So far, Heinrichs has been talking about the basics of offense and defense. Now it’s time to talk about Cicero’s five canons of persuasion: “invention, arrangement, style, memory, and delivery.” There’s a deliberate order to these canons: the persuader must first invent what they’d like to say, then decide how to arrange their speech, then think about how to spice up the speech stylistically, then memorize the speech, then deliver it to an audience.
Cicero’s theories of rhetoric are very important to Heinrichs; they help him structure his explanations of the art of rhetoric, and here they help him structure the speech itself.
Imagine that Heinrichs is trying to propose a noise ordinance in order to ban leaf-blowers from town. The town hall is giving him fifteen minutes to state his case. His first task is invention—and, notably, this doesn’t mean writing a speech. First, he tries to decide what his goals are, and what he wants his audience to do. In this case, his goal is to change his town’s mind about noise ordinances. Doing so will involve deliberative rhetoric, the language of future choices. Heinrichs will make an effort not to blame anyone for the noise (that would be forensic rhetoric).
Heinrichs’s speech will be about leaf blowers, but at a more basic level, it’s about a language of personal freedom. In order to persuade as many people as possible, Heinrichs finds a clever way to relate one specific topic—leaf blowing machines—back to a core value that people in the community will be likely to support: freedom.
Another important aspect of invention is imagining what one’s opponents will say. Heinrichs guesses that his opponents will stress the importance of freedom and rights (i.e., the right to use a leaf blower). Heinrichs also brainstorms his audience’s values, noting that, historically, his town has been proud of being a quiet, rural place, and that it’s also proud of being an individualistic place. Heinrichs determines that he’ll emphasize rights in his speech, thereby taking the rhetorical wind out of his opponent’s sails. He’ll argue that noise is preventing people from enjoying their own property.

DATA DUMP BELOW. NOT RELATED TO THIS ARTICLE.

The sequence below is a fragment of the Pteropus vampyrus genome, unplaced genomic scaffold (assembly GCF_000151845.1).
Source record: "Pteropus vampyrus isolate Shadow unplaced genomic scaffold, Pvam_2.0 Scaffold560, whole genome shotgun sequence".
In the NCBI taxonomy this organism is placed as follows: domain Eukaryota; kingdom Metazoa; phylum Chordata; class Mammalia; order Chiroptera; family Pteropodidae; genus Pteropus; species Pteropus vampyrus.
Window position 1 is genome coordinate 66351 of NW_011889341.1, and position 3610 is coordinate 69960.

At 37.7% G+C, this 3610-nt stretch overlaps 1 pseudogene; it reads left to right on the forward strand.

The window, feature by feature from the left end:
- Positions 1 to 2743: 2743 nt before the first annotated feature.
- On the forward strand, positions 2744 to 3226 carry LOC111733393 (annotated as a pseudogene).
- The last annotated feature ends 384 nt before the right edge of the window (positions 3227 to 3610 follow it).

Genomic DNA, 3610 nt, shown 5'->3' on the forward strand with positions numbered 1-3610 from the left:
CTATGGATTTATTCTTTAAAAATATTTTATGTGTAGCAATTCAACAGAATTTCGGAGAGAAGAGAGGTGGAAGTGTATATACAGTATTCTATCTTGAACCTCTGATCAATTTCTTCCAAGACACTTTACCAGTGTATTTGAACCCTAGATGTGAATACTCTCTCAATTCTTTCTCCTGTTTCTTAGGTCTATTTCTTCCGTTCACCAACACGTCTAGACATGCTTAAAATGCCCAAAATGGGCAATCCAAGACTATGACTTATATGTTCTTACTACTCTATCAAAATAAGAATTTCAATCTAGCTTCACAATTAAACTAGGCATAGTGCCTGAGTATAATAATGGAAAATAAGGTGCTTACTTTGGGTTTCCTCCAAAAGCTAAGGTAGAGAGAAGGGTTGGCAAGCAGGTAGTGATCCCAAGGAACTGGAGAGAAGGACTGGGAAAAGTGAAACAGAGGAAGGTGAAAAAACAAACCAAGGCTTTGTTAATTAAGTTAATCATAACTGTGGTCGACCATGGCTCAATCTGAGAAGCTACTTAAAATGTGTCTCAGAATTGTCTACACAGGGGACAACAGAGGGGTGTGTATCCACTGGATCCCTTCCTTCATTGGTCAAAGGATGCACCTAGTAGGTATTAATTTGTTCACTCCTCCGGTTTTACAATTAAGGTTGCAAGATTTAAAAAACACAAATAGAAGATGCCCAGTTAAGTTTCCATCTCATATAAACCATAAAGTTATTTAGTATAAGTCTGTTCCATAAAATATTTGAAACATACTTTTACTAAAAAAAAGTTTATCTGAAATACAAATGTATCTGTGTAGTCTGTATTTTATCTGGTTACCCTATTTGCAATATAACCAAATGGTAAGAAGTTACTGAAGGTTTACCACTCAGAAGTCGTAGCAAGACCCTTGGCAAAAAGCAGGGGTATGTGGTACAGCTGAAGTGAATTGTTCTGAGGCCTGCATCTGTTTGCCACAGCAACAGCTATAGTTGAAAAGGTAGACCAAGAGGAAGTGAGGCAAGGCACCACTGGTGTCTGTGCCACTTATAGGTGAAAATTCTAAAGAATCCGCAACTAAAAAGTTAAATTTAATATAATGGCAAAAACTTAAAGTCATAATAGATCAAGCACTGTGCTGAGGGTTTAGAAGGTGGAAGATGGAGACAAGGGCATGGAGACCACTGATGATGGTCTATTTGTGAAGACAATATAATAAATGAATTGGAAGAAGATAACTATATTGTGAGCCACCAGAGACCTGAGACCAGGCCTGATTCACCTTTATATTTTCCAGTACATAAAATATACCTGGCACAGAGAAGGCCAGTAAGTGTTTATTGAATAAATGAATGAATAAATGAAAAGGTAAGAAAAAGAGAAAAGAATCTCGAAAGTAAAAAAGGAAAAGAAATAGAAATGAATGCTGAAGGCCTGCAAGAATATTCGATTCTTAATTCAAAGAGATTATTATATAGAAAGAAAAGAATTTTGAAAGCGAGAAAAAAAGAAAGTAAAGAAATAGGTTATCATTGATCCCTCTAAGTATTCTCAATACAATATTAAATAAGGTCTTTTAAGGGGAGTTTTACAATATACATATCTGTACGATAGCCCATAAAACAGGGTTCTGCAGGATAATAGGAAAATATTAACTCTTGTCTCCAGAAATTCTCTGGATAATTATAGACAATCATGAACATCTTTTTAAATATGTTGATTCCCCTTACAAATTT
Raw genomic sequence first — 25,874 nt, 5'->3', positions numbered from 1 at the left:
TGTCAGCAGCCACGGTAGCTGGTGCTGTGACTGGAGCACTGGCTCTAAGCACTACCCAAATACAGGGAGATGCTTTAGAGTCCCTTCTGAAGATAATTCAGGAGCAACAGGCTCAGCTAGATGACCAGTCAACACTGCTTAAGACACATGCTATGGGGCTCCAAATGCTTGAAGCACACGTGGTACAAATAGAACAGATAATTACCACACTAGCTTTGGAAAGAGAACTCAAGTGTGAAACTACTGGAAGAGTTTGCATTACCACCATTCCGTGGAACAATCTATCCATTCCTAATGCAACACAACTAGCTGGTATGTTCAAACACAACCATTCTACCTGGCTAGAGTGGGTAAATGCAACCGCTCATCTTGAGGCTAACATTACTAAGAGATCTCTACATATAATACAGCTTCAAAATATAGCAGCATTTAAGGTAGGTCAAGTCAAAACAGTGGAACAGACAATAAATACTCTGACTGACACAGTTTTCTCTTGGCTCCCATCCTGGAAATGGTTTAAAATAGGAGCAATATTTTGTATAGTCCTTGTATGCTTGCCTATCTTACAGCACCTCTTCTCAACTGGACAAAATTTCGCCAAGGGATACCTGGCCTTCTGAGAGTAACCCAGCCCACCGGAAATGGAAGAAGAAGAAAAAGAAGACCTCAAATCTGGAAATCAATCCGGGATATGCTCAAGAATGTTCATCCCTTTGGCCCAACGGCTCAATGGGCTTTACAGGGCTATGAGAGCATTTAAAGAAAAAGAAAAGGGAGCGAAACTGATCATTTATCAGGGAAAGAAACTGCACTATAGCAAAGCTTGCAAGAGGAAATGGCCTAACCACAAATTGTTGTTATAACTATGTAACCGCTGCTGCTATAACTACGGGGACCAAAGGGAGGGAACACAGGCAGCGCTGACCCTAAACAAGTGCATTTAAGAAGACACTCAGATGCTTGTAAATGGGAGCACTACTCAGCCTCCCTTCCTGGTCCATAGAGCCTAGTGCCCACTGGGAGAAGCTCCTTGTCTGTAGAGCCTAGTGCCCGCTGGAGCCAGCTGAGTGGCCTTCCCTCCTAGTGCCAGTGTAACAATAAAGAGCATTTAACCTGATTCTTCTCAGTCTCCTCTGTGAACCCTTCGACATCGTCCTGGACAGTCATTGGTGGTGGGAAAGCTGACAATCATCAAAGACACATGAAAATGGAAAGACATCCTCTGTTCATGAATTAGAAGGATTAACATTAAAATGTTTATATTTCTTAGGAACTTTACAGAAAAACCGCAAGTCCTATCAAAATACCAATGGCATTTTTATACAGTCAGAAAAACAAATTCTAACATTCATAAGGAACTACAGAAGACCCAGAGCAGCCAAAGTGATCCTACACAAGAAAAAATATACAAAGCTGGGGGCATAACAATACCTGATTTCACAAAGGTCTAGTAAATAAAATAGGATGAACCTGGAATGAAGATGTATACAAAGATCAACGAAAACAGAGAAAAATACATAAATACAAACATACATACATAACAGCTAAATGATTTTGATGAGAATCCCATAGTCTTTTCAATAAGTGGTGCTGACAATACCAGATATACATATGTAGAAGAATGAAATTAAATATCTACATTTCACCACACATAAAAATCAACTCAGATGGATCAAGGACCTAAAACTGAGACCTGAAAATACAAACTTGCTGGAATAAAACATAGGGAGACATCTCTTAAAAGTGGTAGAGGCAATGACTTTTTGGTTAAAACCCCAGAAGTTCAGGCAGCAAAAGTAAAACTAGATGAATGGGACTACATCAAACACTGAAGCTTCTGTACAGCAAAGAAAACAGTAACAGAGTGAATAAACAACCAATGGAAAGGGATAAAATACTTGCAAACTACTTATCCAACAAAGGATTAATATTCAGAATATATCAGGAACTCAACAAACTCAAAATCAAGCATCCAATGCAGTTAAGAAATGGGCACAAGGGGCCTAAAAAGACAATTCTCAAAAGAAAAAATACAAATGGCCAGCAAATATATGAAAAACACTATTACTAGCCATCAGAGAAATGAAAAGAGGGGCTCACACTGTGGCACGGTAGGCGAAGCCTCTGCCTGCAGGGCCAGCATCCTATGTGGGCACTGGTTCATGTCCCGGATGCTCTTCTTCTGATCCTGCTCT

Heinrichs establishes a firm connection between his own values and the townspeople’s, while also preempting his opponent’s argument in order to strengthen his own. Judging by the length of this passage and the previous one, planning is the longest and most detailed part of the rhetorical process— rhetoricians can’t deliver good speeches unless they first decide which core ideas to express.
The next step is arrangement. Traditionally, rhetoricians have suggested that a persuader begin with ethos, then logos, and then finish with pathos. Cicero further suggested that a speaker begin with a brief, ethos-laden introduction, laying out the issue and the importance of certain values, followed by a narration, a statement of the facts. Next, Cicero suggested, a speaker should emphasize their differences with an opponent—where they agree and disagree—and then offer a logos-heavy proof (i.e., the actual argument). Finally, Cicero suggested that a speaker offer a refutation of the opponent’s arguments, and then conclude by restating their strongest points, emphasizing pathos.
As Heinrichs has shown in previous chapters, there is a proper time at which to unleash a certain argument; as a general rule, it’s better to leave pathetic arguments for the end of a speech. Cicero placed logos at the center of his speeches, suggesting that he believed logos to be the most important, “meatiest” part of an oration. Nevertheless, Cicero recognized the importance of ethos and pathos, too—for this reason, he encouraged speakers to begin by stressing their good character.
In Heinrichs’ case, he has an ethos problem: he wasn’t born in New England, meaning that many townspeople will think of him as an upstart or a newcomer. He decides not to talk about himself too much, and to dress the way that most people in his audience dress. For the division, he’ll list some possible solutions to the problem, and stress that although he and his opponent agree about the increasing noise levels, they disagree about whether noise interferes with personal freedom. The division will help boost Heinrichs’s ethos by making him seem like a passionate defender of rural New England values.